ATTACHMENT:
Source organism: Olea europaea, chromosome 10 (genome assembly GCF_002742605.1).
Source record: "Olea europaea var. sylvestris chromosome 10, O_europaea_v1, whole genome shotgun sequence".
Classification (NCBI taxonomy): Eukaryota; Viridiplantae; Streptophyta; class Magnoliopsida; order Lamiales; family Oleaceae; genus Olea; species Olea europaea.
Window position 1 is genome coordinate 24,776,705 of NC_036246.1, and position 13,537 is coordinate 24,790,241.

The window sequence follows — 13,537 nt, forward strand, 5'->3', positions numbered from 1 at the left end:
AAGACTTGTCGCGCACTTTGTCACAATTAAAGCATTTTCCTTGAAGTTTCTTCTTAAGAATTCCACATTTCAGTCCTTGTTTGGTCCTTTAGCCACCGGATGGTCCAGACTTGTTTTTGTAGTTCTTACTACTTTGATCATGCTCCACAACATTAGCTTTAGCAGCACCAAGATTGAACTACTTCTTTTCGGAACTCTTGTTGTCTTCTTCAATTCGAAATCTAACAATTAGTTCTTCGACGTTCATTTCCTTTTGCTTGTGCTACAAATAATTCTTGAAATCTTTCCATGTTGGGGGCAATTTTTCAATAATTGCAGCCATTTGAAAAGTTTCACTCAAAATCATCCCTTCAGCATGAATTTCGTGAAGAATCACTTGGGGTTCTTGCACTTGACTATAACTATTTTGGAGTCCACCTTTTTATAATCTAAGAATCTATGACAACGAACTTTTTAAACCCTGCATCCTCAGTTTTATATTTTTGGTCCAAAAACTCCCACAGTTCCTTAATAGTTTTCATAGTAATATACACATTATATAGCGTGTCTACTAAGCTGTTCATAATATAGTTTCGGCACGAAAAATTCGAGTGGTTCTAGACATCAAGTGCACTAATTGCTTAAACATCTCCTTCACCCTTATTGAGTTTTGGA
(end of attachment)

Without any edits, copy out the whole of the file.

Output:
Source organism: Olea europaea, chromosome 10 (genome assembly GCF_002742605.1).
Source record: "Olea europaea var. sylvestris chromosome 10, O_europaea_v1, whole genome shotgun sequence".
Classification (NCBI taxonomy): Eukaryota; Viridiplantae; Streptophyta; class Magnoliopsida; order Lamiales; family Oleaceae; genus Olea; species Olea europaea.
Window position 1 is genome coordinate 24,776,705 of NC_036246.1, and position 13,537 is coordinate 24,790,241.

The window sequence follows — 13,537 nt, forward strand, 5'->3', positions numbered from 1 at the left end:
AAGACTTGTCGCGCACTTTGTCACAATTAAAGCATTTTCCTTGAAGTTTCTTCTTAAGAATTCCACATTTCAGTCCTTGTTTGGTCCTTTAGCCACCGGATGGTCCAGACTTGTTTTTGTAGTTCTTACTACTTTGATCATGCTCCACAACATTAGCTTTAGCAGCACCAAGATTGAACTACTTCTTTTCGGAACTCTTGTTGTCTTCTTCAATTCGAAATCTAACAATTAGTTCTTCGACGTTCATTTCCTTTTGCTTGTGCTACAAATAATTCTTGAAATCTTTCCATGTTGGGGGCAATTTTTCAATAATTGCAGCCATTTGAAAAGTTTCACTCAAAATCATCCCTTCAGCATGAATTTCGTGAAGAATCACTTGGGGTTCTTGCACTTGACTATAACTATTTTGGAGTCCACCTTTTTATAATCTAAGAATCTATGACAACGAACTTTTTAAACCCTGCATCCTCAGTTTTATATTTTTGGTCCAAAAACTCCCACAGTTCCTTAATAGTTTTCATAGTAATATACACATTATATAGCGTGTCTACTAAGCTGTTCATAATATAGTTTCGGCACGAAAAATTCGAGTGGTTCTAGACATCAAGTGCACTAATTGCTTAAACATCTCCTTCACCCTTATTGAGTTTTGGA